Journalism is a way of life for many people. Chasing the story, getting the front page is all part of the glory. Becoming a captive is not considered into the equation, but unfortunately it does happen, as we all well know from the headlines today. With all the talks of journalists and captivity, among other things, in the news, it is only fitting to have this week’s article about a journalist. Born in Lorain, Ohio in 1947 he grew up in New York and became an international journalist working for the Associated Press, traveling around the world. In the 80s he was sent to Beirut where he was kidnapped and held hostage for almost seven years. His name is Terry Anderson.
Many years has passed since Terry A. Anderson was abducted and held hostage by terrorist. Anderson’s captivity is considered to be the longest in American history. There has been much happen since his release including divorce, a lawsuit against the Iranian Government, and even what he does to make a living.
Terry A. Anderson served his country during the Vietnam War, as a war journalist, so he was not going into a foreign country without knowledge of how dangerous it could be. What he did forget was to take precautions and when he decided to play a round of tennis, he let his guard down and was kidnapped from the tennis court. Six years and nine months later he was back on American soil, and free.
Since the time of his captivity, Terry A. Anderson has moved forward and is living his life in new ways. After winning a lawsuit against the Iranian Government, and actually receiving money from it due to the persistence of his attorney, Anderson bought a Blue’s bar in Athens, Ohio where he lived for a while on a 167 acre farm. He also worked in radio and taught journalism at the Ohio State University.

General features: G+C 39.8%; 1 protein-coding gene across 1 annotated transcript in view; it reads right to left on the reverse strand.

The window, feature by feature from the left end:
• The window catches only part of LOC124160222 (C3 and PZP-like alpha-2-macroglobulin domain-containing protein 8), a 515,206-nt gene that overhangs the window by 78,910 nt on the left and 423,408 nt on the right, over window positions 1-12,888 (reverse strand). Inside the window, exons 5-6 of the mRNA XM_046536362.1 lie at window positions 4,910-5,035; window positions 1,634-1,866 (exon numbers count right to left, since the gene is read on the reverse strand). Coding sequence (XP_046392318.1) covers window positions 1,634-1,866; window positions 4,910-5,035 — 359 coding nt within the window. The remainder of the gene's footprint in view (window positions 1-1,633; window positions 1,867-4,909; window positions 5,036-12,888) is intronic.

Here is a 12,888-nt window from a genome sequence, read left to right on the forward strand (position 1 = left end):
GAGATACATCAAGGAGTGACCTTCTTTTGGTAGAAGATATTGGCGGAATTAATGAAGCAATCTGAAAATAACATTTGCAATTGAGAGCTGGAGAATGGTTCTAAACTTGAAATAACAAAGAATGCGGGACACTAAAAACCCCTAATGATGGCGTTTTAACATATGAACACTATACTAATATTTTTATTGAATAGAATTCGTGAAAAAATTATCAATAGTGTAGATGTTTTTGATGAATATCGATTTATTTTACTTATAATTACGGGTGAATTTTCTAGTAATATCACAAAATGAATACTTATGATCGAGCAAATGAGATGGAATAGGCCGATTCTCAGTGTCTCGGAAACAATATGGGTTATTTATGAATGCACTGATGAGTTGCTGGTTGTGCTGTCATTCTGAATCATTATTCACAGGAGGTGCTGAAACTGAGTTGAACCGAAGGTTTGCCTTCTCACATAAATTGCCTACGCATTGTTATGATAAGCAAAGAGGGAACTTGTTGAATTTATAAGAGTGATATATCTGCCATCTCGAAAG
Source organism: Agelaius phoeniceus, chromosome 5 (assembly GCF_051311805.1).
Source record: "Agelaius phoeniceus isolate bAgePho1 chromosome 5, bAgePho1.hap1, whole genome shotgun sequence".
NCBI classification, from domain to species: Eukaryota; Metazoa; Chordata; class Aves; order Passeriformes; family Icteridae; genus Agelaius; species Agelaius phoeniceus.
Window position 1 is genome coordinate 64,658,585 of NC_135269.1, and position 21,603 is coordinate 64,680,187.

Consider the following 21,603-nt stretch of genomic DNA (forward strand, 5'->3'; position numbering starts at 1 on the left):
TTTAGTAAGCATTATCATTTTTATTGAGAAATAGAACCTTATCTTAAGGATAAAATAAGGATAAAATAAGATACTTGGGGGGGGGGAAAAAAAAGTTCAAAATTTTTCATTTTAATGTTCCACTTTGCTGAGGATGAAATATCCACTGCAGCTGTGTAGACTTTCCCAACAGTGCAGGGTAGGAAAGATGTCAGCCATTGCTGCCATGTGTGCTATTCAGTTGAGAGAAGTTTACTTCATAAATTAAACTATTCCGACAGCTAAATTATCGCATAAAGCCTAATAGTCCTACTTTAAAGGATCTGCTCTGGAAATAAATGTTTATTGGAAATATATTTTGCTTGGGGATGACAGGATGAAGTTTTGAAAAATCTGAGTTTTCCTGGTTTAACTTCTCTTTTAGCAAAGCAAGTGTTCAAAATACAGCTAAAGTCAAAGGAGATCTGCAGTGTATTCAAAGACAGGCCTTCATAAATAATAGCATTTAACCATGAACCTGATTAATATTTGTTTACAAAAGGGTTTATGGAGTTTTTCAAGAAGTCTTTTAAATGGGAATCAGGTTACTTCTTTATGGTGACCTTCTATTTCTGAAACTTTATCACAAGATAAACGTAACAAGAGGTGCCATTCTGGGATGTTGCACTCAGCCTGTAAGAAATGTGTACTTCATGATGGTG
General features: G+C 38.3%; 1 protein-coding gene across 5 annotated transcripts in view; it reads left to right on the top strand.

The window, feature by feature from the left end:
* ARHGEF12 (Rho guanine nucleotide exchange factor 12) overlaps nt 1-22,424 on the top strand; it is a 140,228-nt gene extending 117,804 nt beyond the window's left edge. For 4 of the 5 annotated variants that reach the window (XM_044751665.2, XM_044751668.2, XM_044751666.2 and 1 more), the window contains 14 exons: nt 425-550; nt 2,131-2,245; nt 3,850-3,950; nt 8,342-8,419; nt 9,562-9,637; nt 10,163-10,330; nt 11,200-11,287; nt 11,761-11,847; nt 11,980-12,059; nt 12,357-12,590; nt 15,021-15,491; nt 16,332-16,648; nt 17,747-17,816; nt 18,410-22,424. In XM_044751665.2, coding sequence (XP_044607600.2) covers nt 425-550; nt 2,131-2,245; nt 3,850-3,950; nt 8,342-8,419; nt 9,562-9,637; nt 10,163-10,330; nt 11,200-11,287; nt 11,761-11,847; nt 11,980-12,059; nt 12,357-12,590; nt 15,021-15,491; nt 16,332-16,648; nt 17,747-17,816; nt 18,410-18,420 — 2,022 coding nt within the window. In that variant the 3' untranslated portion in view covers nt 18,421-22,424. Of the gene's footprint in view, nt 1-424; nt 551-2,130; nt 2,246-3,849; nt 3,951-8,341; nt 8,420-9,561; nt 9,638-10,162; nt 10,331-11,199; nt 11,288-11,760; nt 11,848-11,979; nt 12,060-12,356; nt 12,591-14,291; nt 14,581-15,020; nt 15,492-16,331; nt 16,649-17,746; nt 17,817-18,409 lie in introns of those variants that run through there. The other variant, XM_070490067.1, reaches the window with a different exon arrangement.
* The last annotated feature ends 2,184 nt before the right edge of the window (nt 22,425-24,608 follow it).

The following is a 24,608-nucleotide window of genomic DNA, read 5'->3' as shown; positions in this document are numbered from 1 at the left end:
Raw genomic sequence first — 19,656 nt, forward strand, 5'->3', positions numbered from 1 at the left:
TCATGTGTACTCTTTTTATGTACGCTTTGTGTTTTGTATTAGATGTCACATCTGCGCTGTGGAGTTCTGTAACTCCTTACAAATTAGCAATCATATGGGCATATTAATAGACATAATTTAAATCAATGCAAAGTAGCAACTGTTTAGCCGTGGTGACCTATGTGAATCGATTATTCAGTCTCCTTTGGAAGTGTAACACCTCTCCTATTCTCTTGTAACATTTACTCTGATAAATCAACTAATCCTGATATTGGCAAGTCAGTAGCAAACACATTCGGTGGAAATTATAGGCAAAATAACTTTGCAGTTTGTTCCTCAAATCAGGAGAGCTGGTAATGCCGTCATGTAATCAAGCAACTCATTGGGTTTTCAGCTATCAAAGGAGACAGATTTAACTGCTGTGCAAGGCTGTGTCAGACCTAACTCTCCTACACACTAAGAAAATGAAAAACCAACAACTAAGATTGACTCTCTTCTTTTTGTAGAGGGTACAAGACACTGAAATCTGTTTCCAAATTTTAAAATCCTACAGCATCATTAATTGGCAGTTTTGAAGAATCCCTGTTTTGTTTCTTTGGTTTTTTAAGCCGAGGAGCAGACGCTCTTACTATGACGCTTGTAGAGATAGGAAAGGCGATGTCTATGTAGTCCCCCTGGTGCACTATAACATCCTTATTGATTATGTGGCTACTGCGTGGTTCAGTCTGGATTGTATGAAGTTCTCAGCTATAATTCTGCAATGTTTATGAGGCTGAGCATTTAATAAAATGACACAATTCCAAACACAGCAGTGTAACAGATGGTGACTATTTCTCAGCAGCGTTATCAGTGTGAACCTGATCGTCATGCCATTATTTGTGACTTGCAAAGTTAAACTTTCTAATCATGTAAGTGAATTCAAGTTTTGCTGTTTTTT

Anderson started several charity organizations with his settlement and is proud to help those less fortunate. One charity helps build schools for children in Vietnam. While another charity, the Father Lawrence Jenco Foundation, helps people in the Appalachia area. Giving back to the community and helping others is very important to him. He is involved with the protection of journalists and stays active with promoting the sanctity of Freedom of Speech in journalism, and for all media.
Terry A. Anderson fills his days with talk shows, radio shows, and traveling to different events. His years spent in captivity didn't take away his journalistic drive. He still keeps up with world affairs and though he doesn't travel the world chasing the story, he does travel the world for speaking engagements. He tells of his captivity and of journalism, and maybe of his charities and how he has taken the bad and turned it into the good.